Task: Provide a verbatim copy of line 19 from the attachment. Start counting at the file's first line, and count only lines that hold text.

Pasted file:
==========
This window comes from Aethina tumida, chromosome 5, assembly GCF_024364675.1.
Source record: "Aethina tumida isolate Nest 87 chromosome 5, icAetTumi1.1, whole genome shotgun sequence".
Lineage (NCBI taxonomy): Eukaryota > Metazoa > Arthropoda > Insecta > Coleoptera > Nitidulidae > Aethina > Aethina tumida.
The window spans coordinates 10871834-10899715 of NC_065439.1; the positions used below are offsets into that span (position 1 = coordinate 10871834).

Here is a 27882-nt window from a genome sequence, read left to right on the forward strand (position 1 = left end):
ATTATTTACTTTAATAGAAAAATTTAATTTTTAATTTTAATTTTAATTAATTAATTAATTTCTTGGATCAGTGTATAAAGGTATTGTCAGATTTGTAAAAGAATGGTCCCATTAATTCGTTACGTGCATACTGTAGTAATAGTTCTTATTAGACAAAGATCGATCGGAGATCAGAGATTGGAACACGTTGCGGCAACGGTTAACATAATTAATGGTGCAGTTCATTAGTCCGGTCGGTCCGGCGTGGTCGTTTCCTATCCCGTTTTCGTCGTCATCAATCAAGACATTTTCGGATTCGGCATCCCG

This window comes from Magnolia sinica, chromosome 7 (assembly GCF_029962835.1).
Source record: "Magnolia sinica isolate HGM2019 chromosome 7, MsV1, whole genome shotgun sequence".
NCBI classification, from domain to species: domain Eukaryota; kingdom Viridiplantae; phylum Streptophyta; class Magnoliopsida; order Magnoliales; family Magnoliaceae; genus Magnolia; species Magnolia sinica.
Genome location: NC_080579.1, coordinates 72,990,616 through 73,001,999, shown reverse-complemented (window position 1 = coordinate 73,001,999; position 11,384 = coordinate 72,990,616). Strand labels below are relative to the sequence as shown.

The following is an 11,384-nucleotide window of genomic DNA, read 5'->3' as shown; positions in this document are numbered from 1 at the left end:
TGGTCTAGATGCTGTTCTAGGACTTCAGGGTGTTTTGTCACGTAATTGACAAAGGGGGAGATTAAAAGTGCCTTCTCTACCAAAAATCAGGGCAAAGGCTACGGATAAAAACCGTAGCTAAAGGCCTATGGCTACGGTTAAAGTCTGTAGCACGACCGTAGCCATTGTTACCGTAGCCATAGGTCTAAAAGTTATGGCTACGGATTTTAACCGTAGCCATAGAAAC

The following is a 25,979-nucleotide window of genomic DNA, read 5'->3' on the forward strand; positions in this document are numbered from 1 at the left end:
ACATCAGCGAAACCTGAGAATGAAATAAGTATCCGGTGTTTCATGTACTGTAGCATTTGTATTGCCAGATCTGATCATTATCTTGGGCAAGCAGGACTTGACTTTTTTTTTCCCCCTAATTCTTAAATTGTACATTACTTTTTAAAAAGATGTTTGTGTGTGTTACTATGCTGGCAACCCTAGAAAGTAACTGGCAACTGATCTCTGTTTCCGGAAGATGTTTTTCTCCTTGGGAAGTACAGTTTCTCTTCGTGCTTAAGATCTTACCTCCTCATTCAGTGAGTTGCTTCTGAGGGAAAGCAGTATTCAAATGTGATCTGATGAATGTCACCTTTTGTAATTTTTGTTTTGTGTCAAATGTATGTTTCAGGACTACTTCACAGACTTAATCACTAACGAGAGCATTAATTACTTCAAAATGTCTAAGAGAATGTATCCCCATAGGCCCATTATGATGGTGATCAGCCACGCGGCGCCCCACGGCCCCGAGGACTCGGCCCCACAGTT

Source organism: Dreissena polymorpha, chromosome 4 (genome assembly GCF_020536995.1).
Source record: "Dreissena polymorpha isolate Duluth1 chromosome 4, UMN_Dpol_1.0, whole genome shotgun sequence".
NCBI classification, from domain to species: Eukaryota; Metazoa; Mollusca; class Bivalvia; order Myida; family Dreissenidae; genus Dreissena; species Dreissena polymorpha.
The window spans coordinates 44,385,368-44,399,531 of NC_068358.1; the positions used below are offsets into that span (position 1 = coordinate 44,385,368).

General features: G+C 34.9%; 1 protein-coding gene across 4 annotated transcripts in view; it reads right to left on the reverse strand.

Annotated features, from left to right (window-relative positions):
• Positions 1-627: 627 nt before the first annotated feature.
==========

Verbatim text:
General features: G+C 34.9%; 1 protein-coding gene across 4 annotated transcripts in view; it reads right to left on the reverse strand.